Oil and Gas News

Australian LNG exports suffer loss

Australian liquefied natural gas (LNG) export earnings are forecast to fall from $48 billion in 2019-20 to $33 billion in 2020-21 due to weaker global prices and demand.

As outlined in the Resource and Energy quarterly report March 2021, published by the Federal Department of Industry, Science, Energy and Resources, Australian gas export volumes are also expected to decline to 78 million tonnes in 2020–21 due to technical issues at the Prelude and Gorgon LNG plants in Western Australia.

However, LNG exports are forecast to recover to around $45 billion by 2025-26, with gas exports rising to 81 million tonnes in 2021–22, and remaining around these levels until 2025–26.

The rebound reflects a recovery in demand (as economies return to growth), an assumed resolution of technical issues, and Prelude ramping up towards its nameplate capacity.

The next wave of investment in Australian LNG projects is forecast to be uncertain, with weak market conditions resulting in final investment decision (FID) deferrals.

The report highlighted that most LNG projects in the investment pipeline are backfill projects required to support the ongoing operation of existing LNG facilities.

“The proposed Scarborough to Pluto LNG expansion — where a 5 mtpa train would be added to Pluto — is the only substantial expansion to Australia’s LNG capacity in the investment pipeline,” the report stated.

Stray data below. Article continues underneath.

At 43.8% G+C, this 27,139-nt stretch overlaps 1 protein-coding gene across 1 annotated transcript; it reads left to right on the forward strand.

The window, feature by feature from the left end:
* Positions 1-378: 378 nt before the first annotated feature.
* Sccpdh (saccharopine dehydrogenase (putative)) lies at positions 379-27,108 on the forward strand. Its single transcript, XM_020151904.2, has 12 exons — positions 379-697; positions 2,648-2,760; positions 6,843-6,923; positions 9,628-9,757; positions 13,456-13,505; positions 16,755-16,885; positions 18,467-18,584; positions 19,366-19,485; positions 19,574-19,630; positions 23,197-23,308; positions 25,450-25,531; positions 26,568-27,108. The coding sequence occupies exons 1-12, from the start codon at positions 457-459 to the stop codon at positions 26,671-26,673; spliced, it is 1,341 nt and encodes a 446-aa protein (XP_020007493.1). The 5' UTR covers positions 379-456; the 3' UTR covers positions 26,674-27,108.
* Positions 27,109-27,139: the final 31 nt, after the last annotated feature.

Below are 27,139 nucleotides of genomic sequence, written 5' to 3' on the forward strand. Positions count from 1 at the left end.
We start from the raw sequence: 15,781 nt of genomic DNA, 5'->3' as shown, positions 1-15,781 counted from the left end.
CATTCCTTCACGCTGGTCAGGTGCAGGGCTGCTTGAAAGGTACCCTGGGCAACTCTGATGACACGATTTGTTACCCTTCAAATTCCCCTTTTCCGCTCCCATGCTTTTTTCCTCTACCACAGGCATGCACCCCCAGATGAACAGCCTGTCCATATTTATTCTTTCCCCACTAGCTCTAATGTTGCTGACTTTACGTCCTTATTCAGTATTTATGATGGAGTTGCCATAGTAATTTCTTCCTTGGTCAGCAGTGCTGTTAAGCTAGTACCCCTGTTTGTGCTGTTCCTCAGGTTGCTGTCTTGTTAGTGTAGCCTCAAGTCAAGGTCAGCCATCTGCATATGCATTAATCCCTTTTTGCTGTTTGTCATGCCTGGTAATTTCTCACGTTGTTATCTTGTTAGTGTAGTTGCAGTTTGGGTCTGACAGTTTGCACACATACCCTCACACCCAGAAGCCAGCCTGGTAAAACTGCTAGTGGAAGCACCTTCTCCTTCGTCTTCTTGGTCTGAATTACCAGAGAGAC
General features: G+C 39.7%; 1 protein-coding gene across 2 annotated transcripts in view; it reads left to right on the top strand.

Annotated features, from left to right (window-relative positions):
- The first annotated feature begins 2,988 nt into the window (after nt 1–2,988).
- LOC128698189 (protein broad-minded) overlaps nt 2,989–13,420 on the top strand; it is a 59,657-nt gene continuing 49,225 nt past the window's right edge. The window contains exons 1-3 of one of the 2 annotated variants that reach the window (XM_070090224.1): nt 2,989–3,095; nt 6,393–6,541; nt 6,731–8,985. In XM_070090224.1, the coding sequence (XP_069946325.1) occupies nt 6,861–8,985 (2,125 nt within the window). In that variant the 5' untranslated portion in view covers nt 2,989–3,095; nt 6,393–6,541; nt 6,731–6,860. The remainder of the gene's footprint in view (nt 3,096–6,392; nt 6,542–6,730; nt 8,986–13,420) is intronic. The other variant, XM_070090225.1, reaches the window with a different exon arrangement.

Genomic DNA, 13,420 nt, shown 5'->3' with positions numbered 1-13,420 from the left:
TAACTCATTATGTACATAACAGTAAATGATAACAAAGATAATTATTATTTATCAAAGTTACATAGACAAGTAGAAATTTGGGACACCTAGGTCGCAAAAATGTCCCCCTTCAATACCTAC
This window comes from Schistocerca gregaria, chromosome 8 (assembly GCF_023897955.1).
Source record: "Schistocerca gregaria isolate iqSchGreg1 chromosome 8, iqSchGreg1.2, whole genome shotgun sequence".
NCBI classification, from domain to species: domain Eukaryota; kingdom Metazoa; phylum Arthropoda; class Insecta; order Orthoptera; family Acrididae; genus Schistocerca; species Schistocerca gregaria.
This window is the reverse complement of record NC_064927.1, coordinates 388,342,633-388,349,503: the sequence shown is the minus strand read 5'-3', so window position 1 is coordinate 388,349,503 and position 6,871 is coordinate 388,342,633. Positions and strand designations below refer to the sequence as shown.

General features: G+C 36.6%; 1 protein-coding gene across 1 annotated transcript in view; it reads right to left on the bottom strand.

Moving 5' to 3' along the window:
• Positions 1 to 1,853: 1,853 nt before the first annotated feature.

“Over the projection period, it is likely that at least one import terminal will reach a FID and commence importing LNG. The five potential projects are concentrated in south eastern Australia, and are aiming to start commercial operation by 2022 or 2023.”

In addition, in 2021–22, Australian crude and condensate production is forecast to increase by 7.1 per cent to 396,000 barrels a day, as technical issues are assumed to pass at Prelude and Gorgon.

The Resource and Energy quarterly report forecast production in 2024–25 to fall to 365,000 barrels a day, due to lower output at existing fields. However, output is projected to increase to 389,000 barrels a day in 2025–26.

Minister for Resources, Water and Northern Australia Keith Pitt said the forecast result shows how well the resources sector has managed the challenges of the past year and just how important it remains to our national economic success.

“This report confirms the remarkable resilience and strength of Australia’s resources and energy sector. The industry has remained safe and reliable suppliers to domestic and global markets throughout the pandemic,” he said.

“The increasing demand for Australian commodities has allowed export earnings to overcome challenging conditions for the benefit of the Australian economy and Australian jobs.”

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